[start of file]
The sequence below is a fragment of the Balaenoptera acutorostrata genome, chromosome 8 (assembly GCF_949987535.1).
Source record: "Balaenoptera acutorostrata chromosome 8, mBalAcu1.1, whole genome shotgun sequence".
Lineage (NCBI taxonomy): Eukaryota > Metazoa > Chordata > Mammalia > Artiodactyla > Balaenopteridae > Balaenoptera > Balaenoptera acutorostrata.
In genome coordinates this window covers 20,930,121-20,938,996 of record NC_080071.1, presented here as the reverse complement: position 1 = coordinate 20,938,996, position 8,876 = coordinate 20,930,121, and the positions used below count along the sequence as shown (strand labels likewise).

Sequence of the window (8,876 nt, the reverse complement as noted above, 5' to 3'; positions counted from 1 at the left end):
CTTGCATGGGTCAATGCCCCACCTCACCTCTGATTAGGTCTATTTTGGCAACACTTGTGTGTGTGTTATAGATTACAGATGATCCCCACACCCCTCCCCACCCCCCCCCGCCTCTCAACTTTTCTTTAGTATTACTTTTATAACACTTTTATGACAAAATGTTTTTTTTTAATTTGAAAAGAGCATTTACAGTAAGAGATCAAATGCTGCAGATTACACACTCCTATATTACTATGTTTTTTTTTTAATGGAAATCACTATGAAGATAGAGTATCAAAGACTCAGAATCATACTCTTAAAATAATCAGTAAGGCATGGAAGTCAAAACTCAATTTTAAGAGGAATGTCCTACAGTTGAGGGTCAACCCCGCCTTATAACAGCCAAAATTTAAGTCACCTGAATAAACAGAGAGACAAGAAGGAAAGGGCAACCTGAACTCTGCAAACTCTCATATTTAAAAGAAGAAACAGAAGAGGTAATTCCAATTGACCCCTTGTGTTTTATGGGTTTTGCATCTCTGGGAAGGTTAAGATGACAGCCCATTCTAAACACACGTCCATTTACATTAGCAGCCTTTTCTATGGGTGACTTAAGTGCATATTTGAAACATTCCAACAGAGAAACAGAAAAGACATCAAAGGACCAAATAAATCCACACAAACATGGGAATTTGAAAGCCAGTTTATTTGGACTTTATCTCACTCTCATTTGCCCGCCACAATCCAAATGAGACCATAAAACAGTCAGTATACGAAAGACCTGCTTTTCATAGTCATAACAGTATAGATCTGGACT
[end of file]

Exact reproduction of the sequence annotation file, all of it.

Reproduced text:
The sequence below is a fragment of the Balaenoptera acutorostrata genome, chromosome 8 (assembly GCF_949987535.1).
Source record: "Balaenoptera acutorostrata chromosome 8, mBalAcu1.1, whole genome shotgun sequence".
Lineage (NCBI taxonomy): Eukaryota > Metazoa > Chordata > Mammalia > Artiodactyla > Balaenopteridae > Balaenoptera > Balaenoptera acutorostrata.
In genome coordinates this window covers 20,930,121-20,938,996 of record NC_080071.1, presented here as the reverse complement: position 1 = coordinate 20,938,996, position 8,876 = coordinate 20,930,121, and the positions used below count along the sequence as shown (strand labels likewise).

Sequence of the window (8,876 nt, the reverse complement as noted above, 5' to 3'; positions counted from 1 at the left end):
CTTGCATGGGTCAATGCCCCACCTCACCTCTGATTAGGTCTATTTTGGCAACACTTGTGTGTGTGTTATAGATTACAGATGATCCCCACACCCCTCCCCACCCCCCCCCGCCTCTCAACTTTTCTTTAGTATTACTTTTATAACACTTTTATGACAAAATGTTTTTTTTTAATTTGAAAAGAGCATTTACAGTAAGAGATCAAATGCTGCAGATTACACACTCCTATATTACTATGTTTTTTTTTTAATGGAAATCACTATGAAGATAGAGTATCAAAGACTCAGAATCATACTCTTAAAATAATCAGTAAGGCATGGAAGTCAAAACTCAATTTTAAGAGGAATGTCCTACAGTTGAGGGTCAACCCCGCCTTATAACAGCCAAAATTTAAGTCACCTGAATAAACAGAGAGACAAGAAGGAAAGGGCAACCTGAACTCTGCAAACTCTCATATTTAAAAGAAGAAACAGAAGAGGTAATTCCAATTGACCCCTTGTGTTTTATGGGTTTTGCATCTCTGGGAAGGTTAAGATGACAGCCCATTCTAAACACACGTCCATTTACATTAGCAGCCTTTTCTATGGGTGACTTAAGTGCATATTTGAAACATTCCAACAGAGAAACAGAAAAGACATCAAAGGACCAAATAAATCCACACAAACATGGGAATTTGAAAGCCAGTTTATTTGGACTTTATCTCACTCTCATTTGCCCGCCACAATCCAAATGAGACCATAAAACAGTCAGTATACGAAAGACCTGCTTTTCATAGTCATAACAGTATAGATCTGGACT